Cass Elliot, also known as “Mama Cass,” was in London performing at a series of sold-out concerts at the London Palladium when she was found dead on July 29, 1974 at the young age of 32. Cass had given a stunning performance that evening before retiring to her room. On the table in the room sat a ham sandwich and can of Coca-Cola, of which was borne the rumor of her death by choking on a ham sandwich.

Born Ellen Naomi Cohen in September 1941 in Baltimore, Maryland, Cass grew up in Washington, DC. Her career path started in her senior year of high school when she performed in a production of The Boyfriend in summer stock theater. Cass decided to move to New York and pursued a career in drama and music. She competed against Barbra Streisand for the minor role of Miss Marmelstein in the musical I Can Get It for You Wholesale in 1962. Streisand won the part. Cass was not deterred and instead toured with a production of The Music Man.  By 1963, Cass had formed a folk trio called The Triumvirate that later morphed into The Big 3. At that time, she met her first husband, performer James Hendricks, and they wed in 1963.  They recorded 2 albums and appeared on The Tonight Show. The group disbanded in 1964, and Cass continued on to form The Mugwumps, who stayed together until the end of 1964.  Cass embarked on a very short solo career during this period, and then joined The Mamas and the Papas in mid-1965. While The Mamas and the Papas enjoyed several chart-topping hits, including California Dreamin’, Monday Monday, I Saw Her Again, and Dedicated to the One I Love, Cass’ life was full of drama within the band and in her personal life. In April 1967, she gave birth to her only child, a daughter, Owen Elliot, and refused to publicly or privately acknowledge the father, which brought about much criticism from the public. Owen ultimately was raised by her aunt after Cass’ death. In 1968, Cass divorced Hendricks. Also in 1968, Dream a Little Dream of Me was released and it quickly became Mama Cass’ signature song and launched her short-lived, yet distinguished, solo career. Cass was an international sensation. She made numerous television appearances throughout the early 1970s, guest hosted The Tonight Show, and continued to record for RCA Records. In 1971, she married her second husband, Baron Donald von Wiedenman, who was a young American journalist and heir to a Bavarian barony. The union only lasted a few months.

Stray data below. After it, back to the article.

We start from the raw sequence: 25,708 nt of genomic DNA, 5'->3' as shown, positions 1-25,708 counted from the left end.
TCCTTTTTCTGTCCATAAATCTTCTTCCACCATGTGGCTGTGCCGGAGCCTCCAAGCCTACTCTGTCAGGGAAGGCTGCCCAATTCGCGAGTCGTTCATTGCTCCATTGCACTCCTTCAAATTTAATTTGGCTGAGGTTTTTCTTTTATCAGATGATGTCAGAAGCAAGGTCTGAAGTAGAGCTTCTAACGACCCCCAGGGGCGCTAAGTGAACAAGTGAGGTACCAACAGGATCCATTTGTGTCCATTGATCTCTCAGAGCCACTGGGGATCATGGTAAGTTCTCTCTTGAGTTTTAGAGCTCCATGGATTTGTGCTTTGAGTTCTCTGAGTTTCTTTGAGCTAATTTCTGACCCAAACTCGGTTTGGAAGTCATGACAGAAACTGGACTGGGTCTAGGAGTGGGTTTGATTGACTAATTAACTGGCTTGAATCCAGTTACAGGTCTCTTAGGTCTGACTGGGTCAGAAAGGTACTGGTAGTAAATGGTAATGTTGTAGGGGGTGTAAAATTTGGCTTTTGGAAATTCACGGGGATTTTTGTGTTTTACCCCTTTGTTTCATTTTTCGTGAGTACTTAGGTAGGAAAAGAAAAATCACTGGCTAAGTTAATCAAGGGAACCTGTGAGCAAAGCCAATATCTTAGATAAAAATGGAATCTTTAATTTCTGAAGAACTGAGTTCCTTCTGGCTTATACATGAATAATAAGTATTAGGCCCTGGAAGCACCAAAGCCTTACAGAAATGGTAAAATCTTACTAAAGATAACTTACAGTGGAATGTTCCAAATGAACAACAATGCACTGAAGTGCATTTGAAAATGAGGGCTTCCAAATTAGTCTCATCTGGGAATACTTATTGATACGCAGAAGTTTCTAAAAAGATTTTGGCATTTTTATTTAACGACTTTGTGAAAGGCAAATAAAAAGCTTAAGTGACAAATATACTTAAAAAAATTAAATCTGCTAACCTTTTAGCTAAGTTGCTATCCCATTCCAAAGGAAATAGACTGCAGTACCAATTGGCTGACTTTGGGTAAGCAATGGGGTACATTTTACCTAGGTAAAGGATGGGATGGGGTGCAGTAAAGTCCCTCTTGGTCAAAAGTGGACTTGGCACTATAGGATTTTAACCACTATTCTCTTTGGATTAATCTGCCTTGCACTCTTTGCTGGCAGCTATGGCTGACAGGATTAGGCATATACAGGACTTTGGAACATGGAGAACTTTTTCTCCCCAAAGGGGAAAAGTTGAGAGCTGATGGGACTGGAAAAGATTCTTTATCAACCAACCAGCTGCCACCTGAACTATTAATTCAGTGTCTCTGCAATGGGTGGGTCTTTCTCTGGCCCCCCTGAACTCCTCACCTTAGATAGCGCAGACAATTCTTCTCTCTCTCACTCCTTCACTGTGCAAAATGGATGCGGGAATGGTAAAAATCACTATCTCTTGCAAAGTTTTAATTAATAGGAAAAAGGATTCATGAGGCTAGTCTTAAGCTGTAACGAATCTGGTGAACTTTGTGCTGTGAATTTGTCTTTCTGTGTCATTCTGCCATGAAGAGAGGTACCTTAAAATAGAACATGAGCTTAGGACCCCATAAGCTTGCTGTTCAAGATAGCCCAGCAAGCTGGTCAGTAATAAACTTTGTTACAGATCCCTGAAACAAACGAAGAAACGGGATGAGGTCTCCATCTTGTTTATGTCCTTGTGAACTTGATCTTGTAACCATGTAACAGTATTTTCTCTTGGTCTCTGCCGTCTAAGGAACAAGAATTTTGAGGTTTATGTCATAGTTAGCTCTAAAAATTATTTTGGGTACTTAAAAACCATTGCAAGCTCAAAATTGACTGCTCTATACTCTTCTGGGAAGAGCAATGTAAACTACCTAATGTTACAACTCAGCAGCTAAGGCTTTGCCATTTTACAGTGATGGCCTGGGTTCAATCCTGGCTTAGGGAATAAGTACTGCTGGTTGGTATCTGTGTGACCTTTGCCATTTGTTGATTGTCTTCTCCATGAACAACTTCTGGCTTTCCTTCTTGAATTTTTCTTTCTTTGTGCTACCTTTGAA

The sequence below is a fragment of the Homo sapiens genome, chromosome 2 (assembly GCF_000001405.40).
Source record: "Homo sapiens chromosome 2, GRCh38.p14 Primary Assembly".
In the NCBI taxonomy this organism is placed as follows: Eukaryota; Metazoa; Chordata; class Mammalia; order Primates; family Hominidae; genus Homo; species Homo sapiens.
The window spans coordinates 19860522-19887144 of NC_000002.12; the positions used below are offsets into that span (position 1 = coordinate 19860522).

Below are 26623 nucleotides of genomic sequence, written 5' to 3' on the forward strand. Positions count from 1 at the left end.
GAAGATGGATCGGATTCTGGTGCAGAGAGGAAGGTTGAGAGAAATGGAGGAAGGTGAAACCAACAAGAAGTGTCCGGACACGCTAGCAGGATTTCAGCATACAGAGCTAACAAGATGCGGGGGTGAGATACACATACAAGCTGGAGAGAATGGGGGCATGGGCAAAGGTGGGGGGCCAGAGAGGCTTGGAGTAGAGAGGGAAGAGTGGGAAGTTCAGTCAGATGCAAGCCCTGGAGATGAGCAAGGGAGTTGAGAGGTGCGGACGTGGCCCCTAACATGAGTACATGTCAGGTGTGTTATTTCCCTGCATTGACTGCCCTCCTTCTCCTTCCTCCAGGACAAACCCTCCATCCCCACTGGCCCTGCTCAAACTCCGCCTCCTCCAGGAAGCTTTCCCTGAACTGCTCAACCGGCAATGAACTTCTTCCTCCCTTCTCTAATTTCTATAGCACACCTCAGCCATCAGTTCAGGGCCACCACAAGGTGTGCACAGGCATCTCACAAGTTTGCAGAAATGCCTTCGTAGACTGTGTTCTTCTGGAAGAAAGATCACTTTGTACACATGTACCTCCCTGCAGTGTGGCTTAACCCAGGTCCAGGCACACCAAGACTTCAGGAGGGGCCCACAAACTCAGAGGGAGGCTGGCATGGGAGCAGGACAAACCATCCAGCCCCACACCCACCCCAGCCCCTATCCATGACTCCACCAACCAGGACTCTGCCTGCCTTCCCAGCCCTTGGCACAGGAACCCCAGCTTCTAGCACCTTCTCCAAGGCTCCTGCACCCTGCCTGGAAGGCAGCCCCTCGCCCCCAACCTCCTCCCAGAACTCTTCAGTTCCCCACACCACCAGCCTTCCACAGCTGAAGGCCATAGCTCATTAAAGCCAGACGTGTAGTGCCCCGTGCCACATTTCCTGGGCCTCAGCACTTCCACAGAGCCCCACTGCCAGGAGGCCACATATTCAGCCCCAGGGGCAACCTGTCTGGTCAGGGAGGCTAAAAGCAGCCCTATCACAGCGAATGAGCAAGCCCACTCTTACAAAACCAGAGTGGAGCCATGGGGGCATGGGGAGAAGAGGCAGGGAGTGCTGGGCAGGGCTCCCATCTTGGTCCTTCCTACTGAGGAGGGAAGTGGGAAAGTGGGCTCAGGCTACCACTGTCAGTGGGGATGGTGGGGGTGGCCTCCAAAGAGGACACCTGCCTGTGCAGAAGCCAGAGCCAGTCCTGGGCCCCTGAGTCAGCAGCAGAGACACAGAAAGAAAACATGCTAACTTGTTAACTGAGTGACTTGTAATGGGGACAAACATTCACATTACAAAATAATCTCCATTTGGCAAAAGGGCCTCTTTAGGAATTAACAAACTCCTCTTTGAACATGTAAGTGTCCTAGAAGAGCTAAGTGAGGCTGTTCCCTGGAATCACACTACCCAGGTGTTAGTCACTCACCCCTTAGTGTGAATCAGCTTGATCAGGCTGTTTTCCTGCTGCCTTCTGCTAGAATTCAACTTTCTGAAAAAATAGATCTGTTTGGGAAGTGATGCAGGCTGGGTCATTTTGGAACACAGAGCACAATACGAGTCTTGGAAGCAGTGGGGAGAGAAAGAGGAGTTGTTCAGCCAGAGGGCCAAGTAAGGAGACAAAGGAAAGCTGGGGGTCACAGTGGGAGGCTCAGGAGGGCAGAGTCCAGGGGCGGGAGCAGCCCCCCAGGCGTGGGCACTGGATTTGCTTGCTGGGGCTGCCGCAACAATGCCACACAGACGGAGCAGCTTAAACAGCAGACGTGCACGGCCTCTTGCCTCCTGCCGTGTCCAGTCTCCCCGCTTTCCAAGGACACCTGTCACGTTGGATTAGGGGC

In 1974, Cass was in London where she was performing at the London Palladium to sold-out crowds. On the evening of July 29, 1974, after giving a spectacular performance, Cass tragically was the victim of a heart attack, which ended her life at the young age of 32. Many rumors circulated regarding her untimely death. These included a drug overdose, an FBI assassination plot, that she was pregnant with John Lennon’s child, and suicide. The most popular and resilient of these rumors was that she had choked to death while eating a ham sandwich. 

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The ham sandwich myth was fueled by the report of Dr. Anthony Greenburgh, the physician who first examined Cass after her death. Greenburgh reportedly told the Daily Express that “she appeared to have been eating a ham sandwich and drinking Coca-Cola while lying down—a very dangerous thing to do,” and continued, “she seemed to have choked on a ham sandwich.”  He came to these conclusions from his first impression upon entering the scene, and he believed she died of asphyxia. Dr. Greenburgh completely overlooked the fact that the ham sandwich sitting on the table had not been touched.

The facts about Cass Elliot’s death were documented shortly after she died by Keith Simpson, one of Great Britain’s leading forensic pathologists at that time. The forensic autopsy showed there was “a heart problem leading to heart failure; there was no sandwich or any other item lodged in her throat or trachea; and she had had very little to eat the day before she died.” A routine drug screening showed no drugs were in her system. The cause of death was “heart failure due to fatty myocardial degeneration due to obesity.” That conclusion was controversial and disputed by American pathologists at that time. The theory exists that Cass had a cardiac conduction deficit. She frequently suffered fainting episodes that went unexplained.

In 1998, Cass and the other members of The Mamas and the Papas were inducted into the Rock and Roll Hall of Fame.

Mama Cass Elliot – Dream A Little Dream. Smothers Brothers Show


  1. Ham and wheeze. January 19, 2007.
  2. “Mama” Cass Elliot. Internet Movie Database.
  3. “Mama” Cass Elliot. Jewish Virtual Library.
  4. The Official Cass Elliot Web site.